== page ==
12. Energy Savings Opportunity Scheme (ESOS)

The next iteration of Part L must also account for the UK target of achieving nearly zero energy buildings (NZEBs) – something we are targeted to achieve by 2021. This will be of great importance to the building services sector, given that HVAC and other services use such a high proportion of energy within nondomestic buildings.

While Brexit grabs the headlines, it’s easy to lose sight of what’s already coming down the pipeline for the construction industry – whether we’re in Europe or out of it. As these examples show, there will be no shirking the requirements for energy efficiency and lower emissions.

However, Dr Davies made an important point about EU legislation on energy and emissions. And that is that without it, we face an even bigger challenge in meeting those CCA targets. Ridding ourselves of EU-led measures such as EPCs, or heat metering for example, would be more of a hindrance than a help.

A review by the Committee for Climate Change (CCC) praised the ambition of the UK’s Clean Growth Strategy, but pointed to some gaps in the fourth and fifth carbon budgets as well as some risks of under-delivery. And it is here that EU legislation has proved so important. These potential gaps would be much wider without rules, schemes and programmes that have their roots in Europe.

As Dr Davies commented: “EU led measures have contributed to UK emissions reductions. Why would we want to change EU-based legislation on energy efficiency and emissions when it’s helping us achieve a national objective?”

For those who are Brexitwatching (which is most of us), these UK-based objectives and targets give a good indicator of what might happen to legislation that originated in Europe. Take EPCs, for example. As Dr Davies pointed out, Energy Performance Certificates came out of the EU, but they are now embedded in the UK’s Minimum Energy Efficiency Standards (MEES). Given that MEES are at the front line of reducing energy in buildings, it seems unlikely that we’ll be saying goodbye to EPCs.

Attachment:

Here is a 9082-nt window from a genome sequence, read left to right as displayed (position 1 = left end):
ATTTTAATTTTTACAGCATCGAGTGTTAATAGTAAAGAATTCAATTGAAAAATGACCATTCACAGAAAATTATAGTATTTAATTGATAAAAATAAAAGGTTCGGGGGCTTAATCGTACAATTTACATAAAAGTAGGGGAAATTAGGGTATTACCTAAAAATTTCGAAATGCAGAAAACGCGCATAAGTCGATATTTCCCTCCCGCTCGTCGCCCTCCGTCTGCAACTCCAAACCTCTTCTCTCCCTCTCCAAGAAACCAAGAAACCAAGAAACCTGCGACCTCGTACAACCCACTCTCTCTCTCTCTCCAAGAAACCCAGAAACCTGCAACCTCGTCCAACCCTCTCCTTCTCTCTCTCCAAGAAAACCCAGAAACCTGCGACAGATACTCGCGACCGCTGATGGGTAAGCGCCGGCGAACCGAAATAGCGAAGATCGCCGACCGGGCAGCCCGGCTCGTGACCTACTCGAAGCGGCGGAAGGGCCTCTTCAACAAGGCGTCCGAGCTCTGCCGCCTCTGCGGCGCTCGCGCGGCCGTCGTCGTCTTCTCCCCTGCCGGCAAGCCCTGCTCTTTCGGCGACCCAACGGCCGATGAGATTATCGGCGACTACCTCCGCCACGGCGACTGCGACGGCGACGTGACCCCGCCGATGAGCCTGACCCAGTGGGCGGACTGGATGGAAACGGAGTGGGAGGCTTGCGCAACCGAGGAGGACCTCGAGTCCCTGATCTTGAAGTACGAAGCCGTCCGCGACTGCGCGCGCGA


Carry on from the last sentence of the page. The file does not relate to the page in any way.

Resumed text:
One big EU-based change is the next update to the Energy Performance of Buildings Directive (EPBD). This will be in force from December 2019, so there is some question about how far the UK might be affected by updates. This is something Dr Davies referred to as a ‘known unknown’.

Interestingly, proposed changes to the EPBD embrace issues that are increasingly important here in the UK.

For example, renovation and refurbishment for better energy performance is high on the EU agenda. And there is also an increased focus on monitoring air quality in buildings, reflecting a greater concern about the health effects of pollution levels, particularly in cities. Again, this is something that the UK government is sensitive about, given recent reports on the dangers of poor air quality in London and other cities.

While Brexit is sure to have an impact on building-related legislation, it’s important not to be so caught up in that massive event that we forget local influences on building design, which are showing clearly that energy and emissions are top of the national agenda.

Building services are central to all of these issues, so the direction towards better building performance and regulation of that are opportunities to be embraced by our sector, which can take the lead on helping to deliver the efficient buildings of the future.